The 2019 flick Commando 3 is today remembered not just for it’s action and performances of Vidyut Jammwal and Gulshan Devaiah, but also for the song ‘Akhiyaan Milavanga’. Not many are aware that this Mannan Shaah composition was penned by Sahil Sultanpuri. We got a chance to catch up with the 54-year-old lyricist and speak to him about the response to the Commando 3 track and also collaborating with Asha Bhosle. He also made some interesting observations on the trend of remixes and the nepotism row.
What kind of feedback did you get for ‘Akhiyaan Milavanga’?
The feedback was tremendous and the song had a wide reach. And we all know how nasty people can get in the comments section on YouTube. If they don’t like a song or a promo, they criticize openly. But surprisingly, I didn’t see a single negative comment for the song! It’s a proud feeling to get so much love from the aam junta.
‘Akhiyaan Milavanga’ was composed by Mannan Shaah. Tell us about your experience of working with him…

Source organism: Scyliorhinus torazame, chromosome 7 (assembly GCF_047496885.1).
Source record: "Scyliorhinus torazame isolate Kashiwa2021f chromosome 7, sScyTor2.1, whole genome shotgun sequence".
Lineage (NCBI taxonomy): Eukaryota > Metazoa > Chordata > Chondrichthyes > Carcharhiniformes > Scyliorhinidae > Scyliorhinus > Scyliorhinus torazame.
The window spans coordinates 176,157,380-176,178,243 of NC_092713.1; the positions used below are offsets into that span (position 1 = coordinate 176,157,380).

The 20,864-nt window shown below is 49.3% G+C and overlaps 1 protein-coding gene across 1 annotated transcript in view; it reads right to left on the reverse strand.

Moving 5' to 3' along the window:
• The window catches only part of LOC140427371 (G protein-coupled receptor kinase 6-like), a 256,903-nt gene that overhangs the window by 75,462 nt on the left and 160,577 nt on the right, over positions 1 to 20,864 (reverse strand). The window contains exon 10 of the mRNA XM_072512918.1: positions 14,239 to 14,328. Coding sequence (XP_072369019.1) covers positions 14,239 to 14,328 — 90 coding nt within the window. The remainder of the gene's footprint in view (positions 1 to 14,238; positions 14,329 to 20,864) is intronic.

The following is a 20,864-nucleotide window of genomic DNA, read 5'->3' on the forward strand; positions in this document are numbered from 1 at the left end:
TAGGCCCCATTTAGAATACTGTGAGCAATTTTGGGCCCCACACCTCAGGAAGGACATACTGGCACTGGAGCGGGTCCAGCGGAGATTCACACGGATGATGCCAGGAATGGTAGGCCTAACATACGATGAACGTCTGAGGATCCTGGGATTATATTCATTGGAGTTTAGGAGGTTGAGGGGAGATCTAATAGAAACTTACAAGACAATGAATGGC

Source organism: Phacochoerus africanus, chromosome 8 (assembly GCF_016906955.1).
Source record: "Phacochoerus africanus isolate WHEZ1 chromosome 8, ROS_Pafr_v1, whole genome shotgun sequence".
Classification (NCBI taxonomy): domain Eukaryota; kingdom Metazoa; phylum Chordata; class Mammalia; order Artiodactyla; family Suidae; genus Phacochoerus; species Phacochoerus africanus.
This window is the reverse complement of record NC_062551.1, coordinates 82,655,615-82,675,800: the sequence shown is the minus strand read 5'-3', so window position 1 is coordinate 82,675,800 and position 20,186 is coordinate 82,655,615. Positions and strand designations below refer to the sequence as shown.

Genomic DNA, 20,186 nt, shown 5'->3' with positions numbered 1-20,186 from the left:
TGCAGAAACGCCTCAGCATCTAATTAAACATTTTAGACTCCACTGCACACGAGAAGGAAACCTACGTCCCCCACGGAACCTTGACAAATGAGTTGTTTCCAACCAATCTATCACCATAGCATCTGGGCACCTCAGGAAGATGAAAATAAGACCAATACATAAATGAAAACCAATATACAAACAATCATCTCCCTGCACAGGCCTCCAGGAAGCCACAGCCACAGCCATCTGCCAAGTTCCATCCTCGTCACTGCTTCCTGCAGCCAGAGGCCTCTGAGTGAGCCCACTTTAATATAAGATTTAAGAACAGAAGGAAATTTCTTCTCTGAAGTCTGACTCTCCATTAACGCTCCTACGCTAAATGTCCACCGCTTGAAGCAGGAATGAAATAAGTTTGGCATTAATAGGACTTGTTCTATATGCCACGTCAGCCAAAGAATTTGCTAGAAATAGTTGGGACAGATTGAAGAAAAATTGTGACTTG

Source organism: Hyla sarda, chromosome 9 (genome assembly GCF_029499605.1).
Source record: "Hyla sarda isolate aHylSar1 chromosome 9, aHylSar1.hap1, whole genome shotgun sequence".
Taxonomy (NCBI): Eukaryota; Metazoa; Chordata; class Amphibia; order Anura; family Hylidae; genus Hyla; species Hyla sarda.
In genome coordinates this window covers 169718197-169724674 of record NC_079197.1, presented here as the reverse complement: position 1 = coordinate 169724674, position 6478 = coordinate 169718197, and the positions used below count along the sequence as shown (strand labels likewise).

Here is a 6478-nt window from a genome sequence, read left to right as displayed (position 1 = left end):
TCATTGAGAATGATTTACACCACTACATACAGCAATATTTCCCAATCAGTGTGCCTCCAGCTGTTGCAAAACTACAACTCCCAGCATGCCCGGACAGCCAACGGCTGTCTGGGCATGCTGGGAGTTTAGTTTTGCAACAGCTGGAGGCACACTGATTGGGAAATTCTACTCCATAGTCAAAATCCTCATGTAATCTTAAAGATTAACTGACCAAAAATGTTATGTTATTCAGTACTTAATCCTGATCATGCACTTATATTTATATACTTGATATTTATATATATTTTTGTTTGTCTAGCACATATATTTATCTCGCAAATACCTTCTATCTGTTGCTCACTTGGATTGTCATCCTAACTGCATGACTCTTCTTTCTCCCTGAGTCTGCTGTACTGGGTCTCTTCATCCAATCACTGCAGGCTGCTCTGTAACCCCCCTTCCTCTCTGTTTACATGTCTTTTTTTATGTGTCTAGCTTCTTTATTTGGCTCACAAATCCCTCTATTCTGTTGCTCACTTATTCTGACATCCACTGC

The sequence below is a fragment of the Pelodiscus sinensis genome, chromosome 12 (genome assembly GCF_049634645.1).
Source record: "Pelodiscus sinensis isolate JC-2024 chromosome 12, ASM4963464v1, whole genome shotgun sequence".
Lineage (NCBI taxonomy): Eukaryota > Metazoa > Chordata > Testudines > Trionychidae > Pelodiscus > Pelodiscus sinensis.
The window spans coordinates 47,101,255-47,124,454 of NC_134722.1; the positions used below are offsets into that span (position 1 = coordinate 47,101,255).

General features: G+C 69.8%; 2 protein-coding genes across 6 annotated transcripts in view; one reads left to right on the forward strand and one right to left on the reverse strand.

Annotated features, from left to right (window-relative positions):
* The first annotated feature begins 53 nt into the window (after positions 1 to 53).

This is the first time I worked with Mannan bhai although we had spoken in the past. Our music sittings were amazing and it was a truly novel experience. When you begin to work with an established music composer who has several hits under his belt, you might wonder ki naa jaane yeh kaisa aadmi hoga. You wonder if you’ll able to match that person’s wavelength and understand his or her style of working. But the way he works, communicates, explains the tune etc was class apart and very heartening. He’s a singer as well and hence, he was able to nicely sing the tune and that helped me in memorizing the flow of the track.
And the era then was of Hindi songs peppered with Punjabi lyrics, and that trend continues even today. So he had asked to put some Punjabi words as he was sure that it’ll give a nice touch to the song. I was more than happy to do so. So yes, overall, the experience of working with him was great. Aise talented logon ko definitely aur oopar aana chahiye. This is what I strongly feel.
‘Akhiyaan Milavanga’ was picturized on Vidyut Jammwal and it was good to see an action hero like him getting into the romance zone in the song! How was your experience meeting with him? What did he have to say about the song?